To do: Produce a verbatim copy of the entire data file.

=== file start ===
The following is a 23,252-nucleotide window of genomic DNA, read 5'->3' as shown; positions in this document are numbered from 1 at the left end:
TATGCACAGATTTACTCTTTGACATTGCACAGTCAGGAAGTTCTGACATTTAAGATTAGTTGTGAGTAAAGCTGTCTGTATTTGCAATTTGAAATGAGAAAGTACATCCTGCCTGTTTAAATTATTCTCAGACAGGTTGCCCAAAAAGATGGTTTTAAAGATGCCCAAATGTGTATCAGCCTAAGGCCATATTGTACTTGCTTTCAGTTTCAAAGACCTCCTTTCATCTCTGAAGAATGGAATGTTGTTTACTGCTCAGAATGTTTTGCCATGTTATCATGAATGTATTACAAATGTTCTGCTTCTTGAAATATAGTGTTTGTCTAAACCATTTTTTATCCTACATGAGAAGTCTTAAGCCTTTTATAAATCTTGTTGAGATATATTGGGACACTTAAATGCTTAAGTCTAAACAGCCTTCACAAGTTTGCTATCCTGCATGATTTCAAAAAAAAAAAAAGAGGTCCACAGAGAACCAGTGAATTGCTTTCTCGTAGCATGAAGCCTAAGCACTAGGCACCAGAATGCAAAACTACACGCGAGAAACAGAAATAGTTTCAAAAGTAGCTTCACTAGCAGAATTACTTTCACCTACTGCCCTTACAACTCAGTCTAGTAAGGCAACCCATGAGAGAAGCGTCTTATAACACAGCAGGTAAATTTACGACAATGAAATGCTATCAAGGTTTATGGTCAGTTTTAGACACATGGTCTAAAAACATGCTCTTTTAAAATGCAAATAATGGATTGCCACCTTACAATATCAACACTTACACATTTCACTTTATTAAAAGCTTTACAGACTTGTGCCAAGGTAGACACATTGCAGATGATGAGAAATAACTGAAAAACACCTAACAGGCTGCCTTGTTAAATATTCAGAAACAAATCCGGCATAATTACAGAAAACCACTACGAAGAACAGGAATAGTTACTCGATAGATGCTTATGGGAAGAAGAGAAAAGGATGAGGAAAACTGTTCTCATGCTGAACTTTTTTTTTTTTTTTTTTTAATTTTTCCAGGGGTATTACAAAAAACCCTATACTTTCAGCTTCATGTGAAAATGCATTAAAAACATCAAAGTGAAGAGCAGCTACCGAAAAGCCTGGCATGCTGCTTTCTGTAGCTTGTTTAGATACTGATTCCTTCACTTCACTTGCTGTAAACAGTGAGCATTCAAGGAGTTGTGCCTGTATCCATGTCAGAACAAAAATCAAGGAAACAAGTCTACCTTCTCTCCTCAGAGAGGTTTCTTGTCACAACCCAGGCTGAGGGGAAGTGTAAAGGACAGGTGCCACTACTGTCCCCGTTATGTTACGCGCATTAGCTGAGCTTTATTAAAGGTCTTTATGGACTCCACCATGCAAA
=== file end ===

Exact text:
The following is a 23,252-nucleotide window of genomic DNA, read 5'->3' as shown; positions in this document are numbered from 1 at the left end:
TATGCACAGATTTACTCTTTGACATTGCACAGTCAGGAAGTTCTGACATTTAAGATTAGTTGTGAGTAAAGCTGTCTGTATTTGCAATTTGAAATGAGAAAGTACATCCTGCCTGTTTAAATTATTCTCAGACAGGTTGCCCAAAAAGATGGTTTTAAAGATGCCCAAATGTGTATCAGCCTAAGGCCATATTGTACTTGCTTTCAGTTTCAAAGACCTCCTTTCATCTCTGAAGAATGGAATGTTGTTTACTGCTCAGAATGTTTTGCCATGTTATCATGAATGTATTACAAATGTTCTGCTTCTTGAAATATAGTGTTTGTCTAAACCATTTTTTATCCTACATGAGAAGTCTTAAGCCTTTTATAAATCTTGTTGAGATATATTGGGACACTTAAATGCTTAAGTCTAAACAGCCTTCACAAGTTTGCTATCCTGCATGATTTCAAAAAAAAAAAAAGAGGTCCACAGAGAACCAGTGAATTGCTTTCTCGTAGCATGAAGCCTAAGCACTAGGCACCAGAATGCAAAACTACACGCGAGAAACAGAAATAGTTTCAAAAGTAGCTTCACTAGCAGAATTACTTTCACCTACTGCCCTTACAACTCAGTCTAGTAAGGCAACCCATGAGAGAAGCGTCTTATAACACAGCAGGTAAATTTACGACAATGAAATGCTATCAAGGTTTATGGTCAGTTTTAGACACATGGTCTAAAAACATGCTCTTTTAAAATGCAAATAATGGATTGCCACCTTACAATATCAACACTTACACATTTCACTTTATTAAAAGCTTTACAGACTTGTGCCAAGGTAGACACATTGCAGATGATGAGAAATAACTGAAAAACACCTAACAGGCTGCCTTGTTAAATATTCAGAAACAAATCCGGCATAATTACAGAAAACCACTACGAAGAACAGGAATAGTTACTCGATAGATGCTTATGGGAAGAAGAGAAAAGGATGAGGAAAACTGTTCTCATGCTGAACTTTTTTTTTTTTTTTTTTTAATTTTTCCAGGGGTATTACAAAAAACCCTATACTTTCAGCTTCATGTGAAAATGCATTAAAAACATCAAAGTGAAGAGCAGCTACCGAAAAGCCTGGCATGCTGCTTTCTGTAGCTTGTTTAGATACTGATTCCTTCACTTCACTTGCTGTAAACAGTGAGCATTCAAGGAGTTGTGCCTGTATCCATGTCAGAACAAAAATCAAGGAAACAAGTCTACCTTCTCTCCTCAGAGAGGTTTCTTGTCACAACCCAGGCTGAGGGGAAGTGTAAAGGACAGGTGCCACTACTGTCCCCGTTATGTTACGCGCATTAGCTGAGCTTTATTAAAGGTCTTTATGGACTCCACCATGCAAA